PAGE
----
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Jointing on a table saw

Jointing on the Table Saw

There are plenty of times when you need your boards to have a smooth, straight edge. No jointer? No sweat. With the help of a simple shop-made jig you can be jointing on the table saw. Even if you own a jointer, jointing on the tables saw is a handy technique to know about. If… Read more

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Upholster A Wrapped Seat Cushion

A customer came into my shop the other day and asked me to replace their uncomfortable and broken fiberglass kitchen stool seats. They wanted to reuse the adjustable chrome bases, but change the seats so they were cushioned and upholstered. I said sure, no problem, and I suggested a simple wrapped padded cushion. The techniques… Read more

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Hearing Protection for the Woodshop

Why Hearing Protection is Important My first job out of college was framing houses. The contractor I worked for was ‘old school.’ Protective gear like gloves, earplugs or safety glasses were generally viewed as signs of weakness. For a long time I tried to be a tough guy. After an afternoon of air-nailing fire blocking… Read more

Pattern Cutting on Table Saw - Overview

Pattern Cutting on a Table Saw

Pattern cutting on a table saw is an easy and fast way to produce lots of identical parts. I’ve used this technique to make parts for everything from bird houses to Adirondack chairs. Get started by making the fence. Make the pattern fence using a vertical piece that is 1-3/4” wide and a horizontal piece… Read more

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One Great Tip: Rare Earth Magnet Chisel Rack

Problem. I have a real mess in my chisel storage drawer. Good chisels bounce around far too much, and I have to protect every chisel edge otherwise they get banged and dinged. Idea. Will a pair of rare earth magnets hold a chisel rack? Will the setup work for all the different size of chisels… Read more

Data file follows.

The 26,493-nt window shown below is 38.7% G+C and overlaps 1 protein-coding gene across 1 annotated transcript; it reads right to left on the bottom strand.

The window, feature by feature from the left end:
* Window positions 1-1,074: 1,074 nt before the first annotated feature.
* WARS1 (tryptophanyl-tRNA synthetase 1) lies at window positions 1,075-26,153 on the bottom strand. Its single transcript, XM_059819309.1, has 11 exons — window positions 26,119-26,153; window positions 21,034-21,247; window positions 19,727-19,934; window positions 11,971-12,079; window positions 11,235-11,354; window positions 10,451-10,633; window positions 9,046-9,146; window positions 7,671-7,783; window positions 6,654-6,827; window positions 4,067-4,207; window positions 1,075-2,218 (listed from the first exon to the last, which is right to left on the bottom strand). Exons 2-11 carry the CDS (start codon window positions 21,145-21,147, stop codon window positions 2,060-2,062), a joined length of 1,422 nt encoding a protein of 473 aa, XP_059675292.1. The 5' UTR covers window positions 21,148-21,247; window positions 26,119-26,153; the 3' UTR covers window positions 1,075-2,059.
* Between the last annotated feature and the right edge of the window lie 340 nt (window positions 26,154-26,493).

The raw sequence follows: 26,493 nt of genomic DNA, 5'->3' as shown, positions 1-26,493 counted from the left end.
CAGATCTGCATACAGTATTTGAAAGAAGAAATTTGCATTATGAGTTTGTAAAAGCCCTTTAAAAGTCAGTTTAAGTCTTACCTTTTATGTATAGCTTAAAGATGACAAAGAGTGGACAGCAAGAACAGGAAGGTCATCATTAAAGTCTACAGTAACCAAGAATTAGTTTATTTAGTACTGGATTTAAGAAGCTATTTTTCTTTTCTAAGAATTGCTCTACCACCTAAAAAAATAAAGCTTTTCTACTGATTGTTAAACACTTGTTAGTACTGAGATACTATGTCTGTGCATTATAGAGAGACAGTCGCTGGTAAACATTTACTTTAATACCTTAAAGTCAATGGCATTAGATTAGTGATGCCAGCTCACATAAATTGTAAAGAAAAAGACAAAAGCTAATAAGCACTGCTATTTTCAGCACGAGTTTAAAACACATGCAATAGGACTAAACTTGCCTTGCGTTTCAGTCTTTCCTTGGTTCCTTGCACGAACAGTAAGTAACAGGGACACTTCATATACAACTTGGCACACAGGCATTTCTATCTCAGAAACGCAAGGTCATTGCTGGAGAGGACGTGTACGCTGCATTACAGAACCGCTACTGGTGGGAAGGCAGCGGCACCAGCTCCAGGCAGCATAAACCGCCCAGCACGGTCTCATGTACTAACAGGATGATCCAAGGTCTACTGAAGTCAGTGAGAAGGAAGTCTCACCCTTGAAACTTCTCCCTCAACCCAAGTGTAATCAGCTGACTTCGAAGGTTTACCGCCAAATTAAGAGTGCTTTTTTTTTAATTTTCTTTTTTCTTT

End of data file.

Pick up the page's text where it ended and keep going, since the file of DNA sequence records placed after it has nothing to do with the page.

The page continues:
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George’s Three Favorite Woodworking Jigs for Cabinetmaking

I’m always looking for ways to streamline my woodworking. Thrifty (read cheap) woodworker that I am my preference is to problem solve with shop-made woodworking jigs rather than commercially produced jigs. Here are my three favorite shop-made woodworking jigs for cabinetmaking: Dado Sizer For years I used the T and E method (Trial and Error)… Read more

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What’s the Deal with Wobble Heads?

I find that I’m asked pretty frequently about wobble (adjustable) dado heads. You can’t blame folks for asking. A wobble head is a lot less expensive than a stackable head. So why don’t woodworkers use them much? About the Blade A wobble head consists of one blade mounted on a hub. Dialing the hub allows… Read more

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The Case for Cordless Nail Guns

Photos by Author I have been a big fan of pneumatic nail guns for years, and like many woodworkers I have an arsenal of guns that can shoot anything from a tiny pin to nearly a railroad spike. I marvel at the power and precision of these tools, but like anything they have their downsides…. Read more

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Fix a Misplaced Mortise

Oops. When using loose tenons on a recent project I cut the mortise on the wrong face of a board. Has this happened to you? Don’t panic. We can make that mortise nearly invisible with a Dutchman, a woodworking wood for a plug. Why is it called a Dutchman? I don’t know…just because. Using the… Read more

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Magna Pads

I love the name…It describes this clamp pad perfectly! I use shop-made 1/4″ thick mdf clamp pads to protect my work when I’m clamping. My clamp pads are easy to position on clamps across short distances, but impossible to set across distances that are greater than my reach. My solution was to embed a small… Read more

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Sledding in the Shop with Jake (no snow required)

Sleds are a very valuable asset. They provide a way to allow the work piece to travel parallel to the blade or cutter head to ensure an accurate cut on both large and small pieces, and even irregular shapes. They can have hold downs, clamps, and/or fences to hold the work piece secure during the… Read more

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Sign Your Work

Sign Your Work A few years ago I reworked a set of candle sticks for the local Masonic Lodge, stripping off the many layers of old paint and exposing the fine details. As I handled the hollow candle sticks I could hear something rattling around inside one of them. I finally pried off the bottom… Read more

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